Anonymous said...

Teachers or Playgrounds? This is wasteful spending when we need so much more to make our schools barely competitive.

This money came from a fund, capital improvement, and also from parks and rec but in times of cuts its surprising. There are other ways for kids to have recess. As for harsh comments read comments at The Hook or RealCrozet.

County is going to release the figures due to public concern.

http://www.readthehook.com/blog/index.php/2010/09/14/cash-strapped-county-springs-360k-for-playgrounds/

Humpty said...

I'm saddened by reading some of the comments. I am one of the "guilty" ones who repeatedly has posted negatively about prices in C'Ville. The sad part is that some of you who are reading this board actually believe there are those of us wishing/praying that C'Ville prices tank. I'm not trying to talk prices down for the sake of it or because I'm some evil fiend. I am interested in buying property but cannot stomach over paying for something that I am convinced will eventually come down as reality sinks in. I don't want to be in a position where I overpay today and if for whatever reason I have to sell in 5 years I will have to take a bath. I don't claim to know how far prices will fall or where the bottom will be but prices have to reach an area where it makes economic sense. In other words if I cannot sell at break even in 5 or 10 years I can at least rent it out without taking a bath!

I could be wrong but I don't think so because I'm seeing it happen in nearly every other market nationwide. Most of the other markets I follow are larger and have international buyers too so there are more transactions in number but prices have tanked and most serious buyers are realistic.

I know this is painful for those who bought on the highs and it's difficult to be objective but put on a buyer's cap when you look at your property and ask yourself how much you would be prepared to pay for it today if it wasn't your house.

As for the playgrounds, I go nuts. I can guarantee you that the same playgrounds could have been built apples for apples for 50% less than the $300k+ that was spent. Take out the paper pushers, politicians, favors, connections unionized workers, incompetence etc. If private individuals were paying for these playgrounds out of their own pocket and had a basic understanding of general contracting it would have cost much much less. Unfortunately, our tax dollars are not spent carefully but wastefully. Even if there isn't corruption it's carelessness and oversight because it's other people's money.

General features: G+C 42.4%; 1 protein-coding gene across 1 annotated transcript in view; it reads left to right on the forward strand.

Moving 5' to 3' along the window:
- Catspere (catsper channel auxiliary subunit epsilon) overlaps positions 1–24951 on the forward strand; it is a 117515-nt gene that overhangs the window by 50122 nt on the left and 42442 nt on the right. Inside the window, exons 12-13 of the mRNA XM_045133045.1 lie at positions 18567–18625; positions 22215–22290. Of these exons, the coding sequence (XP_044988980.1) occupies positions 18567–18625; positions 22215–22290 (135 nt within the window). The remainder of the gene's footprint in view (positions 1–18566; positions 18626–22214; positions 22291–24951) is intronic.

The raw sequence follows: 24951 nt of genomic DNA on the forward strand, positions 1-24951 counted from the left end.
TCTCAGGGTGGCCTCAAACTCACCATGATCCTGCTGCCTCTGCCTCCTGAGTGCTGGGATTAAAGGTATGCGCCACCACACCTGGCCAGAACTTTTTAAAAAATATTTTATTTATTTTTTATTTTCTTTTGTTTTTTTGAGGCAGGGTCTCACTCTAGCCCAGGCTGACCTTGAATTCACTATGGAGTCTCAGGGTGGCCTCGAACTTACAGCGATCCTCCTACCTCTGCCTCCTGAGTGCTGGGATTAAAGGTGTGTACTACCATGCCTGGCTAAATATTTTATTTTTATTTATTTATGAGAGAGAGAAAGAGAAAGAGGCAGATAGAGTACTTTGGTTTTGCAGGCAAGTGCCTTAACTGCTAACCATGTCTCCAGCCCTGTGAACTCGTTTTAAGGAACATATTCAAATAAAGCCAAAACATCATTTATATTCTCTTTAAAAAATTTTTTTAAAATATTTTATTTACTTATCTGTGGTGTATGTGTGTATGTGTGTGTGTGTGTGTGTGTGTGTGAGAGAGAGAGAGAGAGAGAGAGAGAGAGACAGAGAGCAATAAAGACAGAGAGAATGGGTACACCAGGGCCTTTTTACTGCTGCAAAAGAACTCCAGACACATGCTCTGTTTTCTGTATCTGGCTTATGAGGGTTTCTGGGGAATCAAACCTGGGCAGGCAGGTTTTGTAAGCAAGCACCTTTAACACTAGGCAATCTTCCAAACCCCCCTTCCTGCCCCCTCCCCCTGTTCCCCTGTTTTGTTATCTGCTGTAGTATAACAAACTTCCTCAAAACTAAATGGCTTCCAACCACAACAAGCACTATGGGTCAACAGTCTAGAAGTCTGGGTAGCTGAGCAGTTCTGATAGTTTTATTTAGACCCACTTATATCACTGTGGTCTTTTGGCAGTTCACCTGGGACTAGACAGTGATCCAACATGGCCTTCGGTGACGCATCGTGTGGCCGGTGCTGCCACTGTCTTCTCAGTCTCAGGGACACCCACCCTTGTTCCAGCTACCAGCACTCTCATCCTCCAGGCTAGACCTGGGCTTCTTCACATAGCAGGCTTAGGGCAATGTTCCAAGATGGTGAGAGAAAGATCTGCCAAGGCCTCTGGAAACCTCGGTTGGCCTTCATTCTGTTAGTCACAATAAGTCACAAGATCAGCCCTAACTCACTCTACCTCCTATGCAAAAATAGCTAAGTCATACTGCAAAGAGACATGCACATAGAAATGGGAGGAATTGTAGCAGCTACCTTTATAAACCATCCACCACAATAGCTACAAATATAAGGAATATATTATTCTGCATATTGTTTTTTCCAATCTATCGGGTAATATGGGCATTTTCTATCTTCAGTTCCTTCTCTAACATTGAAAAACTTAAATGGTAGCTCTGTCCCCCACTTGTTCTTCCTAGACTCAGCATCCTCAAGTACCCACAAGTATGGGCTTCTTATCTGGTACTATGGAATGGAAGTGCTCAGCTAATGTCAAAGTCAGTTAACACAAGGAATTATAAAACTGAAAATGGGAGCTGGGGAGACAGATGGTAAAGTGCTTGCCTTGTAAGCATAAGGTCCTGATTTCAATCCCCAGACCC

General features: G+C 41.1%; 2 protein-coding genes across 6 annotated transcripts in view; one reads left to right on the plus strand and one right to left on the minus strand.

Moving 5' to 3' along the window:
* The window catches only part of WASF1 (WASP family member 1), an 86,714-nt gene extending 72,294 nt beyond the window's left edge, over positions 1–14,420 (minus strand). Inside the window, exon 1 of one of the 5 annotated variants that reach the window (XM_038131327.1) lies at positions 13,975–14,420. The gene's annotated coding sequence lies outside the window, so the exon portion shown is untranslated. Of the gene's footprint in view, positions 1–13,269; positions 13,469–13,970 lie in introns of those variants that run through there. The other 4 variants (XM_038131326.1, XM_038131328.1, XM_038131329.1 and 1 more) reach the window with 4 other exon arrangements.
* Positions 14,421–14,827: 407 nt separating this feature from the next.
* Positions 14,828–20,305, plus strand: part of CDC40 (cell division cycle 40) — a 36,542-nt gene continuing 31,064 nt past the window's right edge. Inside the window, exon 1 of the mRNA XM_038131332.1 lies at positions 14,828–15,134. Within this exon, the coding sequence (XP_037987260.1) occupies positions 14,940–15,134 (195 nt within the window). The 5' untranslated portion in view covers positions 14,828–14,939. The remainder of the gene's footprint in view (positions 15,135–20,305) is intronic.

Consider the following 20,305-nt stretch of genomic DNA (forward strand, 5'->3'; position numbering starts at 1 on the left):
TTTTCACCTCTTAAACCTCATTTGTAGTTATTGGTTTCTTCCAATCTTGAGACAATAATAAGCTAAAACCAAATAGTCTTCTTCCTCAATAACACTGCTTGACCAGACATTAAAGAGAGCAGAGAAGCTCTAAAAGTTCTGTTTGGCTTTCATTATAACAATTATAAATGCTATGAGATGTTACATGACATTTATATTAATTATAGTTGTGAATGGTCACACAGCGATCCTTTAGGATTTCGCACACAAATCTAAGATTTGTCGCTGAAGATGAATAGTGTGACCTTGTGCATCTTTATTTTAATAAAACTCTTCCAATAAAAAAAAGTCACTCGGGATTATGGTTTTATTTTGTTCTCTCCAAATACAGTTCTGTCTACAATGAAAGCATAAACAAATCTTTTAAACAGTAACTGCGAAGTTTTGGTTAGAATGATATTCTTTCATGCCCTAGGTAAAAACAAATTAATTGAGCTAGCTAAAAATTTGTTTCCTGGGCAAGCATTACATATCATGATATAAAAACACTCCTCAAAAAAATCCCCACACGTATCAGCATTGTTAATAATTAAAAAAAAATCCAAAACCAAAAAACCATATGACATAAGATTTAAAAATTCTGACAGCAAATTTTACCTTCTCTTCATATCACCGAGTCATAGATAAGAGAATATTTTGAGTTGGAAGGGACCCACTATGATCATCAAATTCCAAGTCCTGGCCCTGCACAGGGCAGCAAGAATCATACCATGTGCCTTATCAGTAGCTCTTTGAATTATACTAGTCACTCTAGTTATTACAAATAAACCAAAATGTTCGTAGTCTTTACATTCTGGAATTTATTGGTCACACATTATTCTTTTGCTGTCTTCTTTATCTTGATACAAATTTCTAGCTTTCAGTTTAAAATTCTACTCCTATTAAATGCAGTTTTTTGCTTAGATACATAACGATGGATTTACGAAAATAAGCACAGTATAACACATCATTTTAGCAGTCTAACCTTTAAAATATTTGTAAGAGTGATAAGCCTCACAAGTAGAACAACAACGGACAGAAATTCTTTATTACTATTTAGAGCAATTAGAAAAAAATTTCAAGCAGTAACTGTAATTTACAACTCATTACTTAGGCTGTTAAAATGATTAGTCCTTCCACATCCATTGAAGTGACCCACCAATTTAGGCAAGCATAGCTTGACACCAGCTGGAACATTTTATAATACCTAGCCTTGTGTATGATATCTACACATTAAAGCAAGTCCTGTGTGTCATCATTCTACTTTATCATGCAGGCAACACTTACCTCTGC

Analogy: I met a friend on the plane a couple of weeks ago flying club class and he asked me why I wasn't. I told him you're charging your client, I'm paying out of pocket! He laughed in acknowledgment.

Waiting for 2003 prices said...

Anonymous 9:35

prices are no way near 2003 levels for the vast majority of homes on the market. If they were, sales would be up. If they were, I would have bought a house by now.

John Doe said...

10:46 pm anonymous, to suggest that cynicism or criticism or noting wasteful spending = hating Charlottesville is itself moronic. It's also the clear sign of a moron to use profanity.

9:35am anonymous, There were more distressed sales (short sales, foreclosures) in the City of C'ville and Fluvanna County than new sales during August. This area isn't Detroit or DC or Az but prices are quickly falling below 2003 prices when foreclosures / REOs are resold. The distressed sales are the true comps. Regular sales are following these price trends.

10.05 am anonymous, Just released today via Census Bureau: 14% of Americans live in poverty, the highest number since 1994.

In Charlottesville: 23% live in poverty.

A "hope" for economic collapse? Really? If you look at the numbers, the Cville area is worse off this year than last year, middle of Great Recession, and 2008: higher unemployment, slower sales, rising inventory, falling prices, mortgage holders with negative equity, rising foreclosures and short sales, County and City and State budget problems.

It is understandable that those who bought in the past few years, even some who bought in 2009, are enraged because they're losing money. But as Humpty points out, other markets have followed this same pattern down. Maybe there's something that will change the pattern in this area; maybe there's not.

John Doe said...

More on Albemarle County school budget issues:

http://www.nbc29.com/Global/story.asp?S=13165592

Humpty said...

@ Anon on September 16, 2010 9:35 AM